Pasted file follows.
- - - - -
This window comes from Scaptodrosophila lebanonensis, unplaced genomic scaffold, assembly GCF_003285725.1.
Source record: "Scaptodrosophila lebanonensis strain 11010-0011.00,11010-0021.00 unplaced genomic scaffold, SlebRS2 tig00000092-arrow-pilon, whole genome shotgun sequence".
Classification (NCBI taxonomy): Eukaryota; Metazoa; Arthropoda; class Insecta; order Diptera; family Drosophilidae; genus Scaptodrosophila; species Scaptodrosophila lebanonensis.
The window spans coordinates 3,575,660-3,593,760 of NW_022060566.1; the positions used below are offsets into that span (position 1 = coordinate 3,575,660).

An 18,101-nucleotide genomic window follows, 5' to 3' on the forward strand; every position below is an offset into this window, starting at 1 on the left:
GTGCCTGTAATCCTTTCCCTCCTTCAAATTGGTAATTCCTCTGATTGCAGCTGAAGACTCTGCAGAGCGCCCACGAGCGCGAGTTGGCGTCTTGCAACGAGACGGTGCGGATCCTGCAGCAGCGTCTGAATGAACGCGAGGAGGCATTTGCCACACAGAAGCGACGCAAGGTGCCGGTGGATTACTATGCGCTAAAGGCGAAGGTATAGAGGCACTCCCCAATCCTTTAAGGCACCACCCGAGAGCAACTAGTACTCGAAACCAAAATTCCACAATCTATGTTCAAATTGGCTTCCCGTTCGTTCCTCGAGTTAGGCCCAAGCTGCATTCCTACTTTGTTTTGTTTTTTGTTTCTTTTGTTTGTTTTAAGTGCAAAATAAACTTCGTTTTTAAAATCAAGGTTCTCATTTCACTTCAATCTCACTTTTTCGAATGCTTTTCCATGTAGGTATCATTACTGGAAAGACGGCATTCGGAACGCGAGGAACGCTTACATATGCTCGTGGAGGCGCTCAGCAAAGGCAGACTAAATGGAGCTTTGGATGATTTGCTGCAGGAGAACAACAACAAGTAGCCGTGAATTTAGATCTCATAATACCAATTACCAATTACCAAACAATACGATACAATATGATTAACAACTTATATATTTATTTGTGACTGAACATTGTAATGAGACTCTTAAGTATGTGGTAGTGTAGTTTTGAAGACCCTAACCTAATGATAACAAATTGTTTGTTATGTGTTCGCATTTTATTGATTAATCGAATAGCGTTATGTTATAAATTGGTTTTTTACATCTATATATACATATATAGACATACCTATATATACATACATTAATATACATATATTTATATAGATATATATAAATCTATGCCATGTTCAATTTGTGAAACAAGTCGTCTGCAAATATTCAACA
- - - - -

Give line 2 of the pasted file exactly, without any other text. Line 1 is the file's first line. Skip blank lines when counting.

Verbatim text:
Source record: "Scaptodrosophila lebanonensis strain 11010-0011.00,11010-0021.00 unplaced genomic scaffold, SlebRS2 tig00000092-arrow-pilon, whole genome shotgun sequence".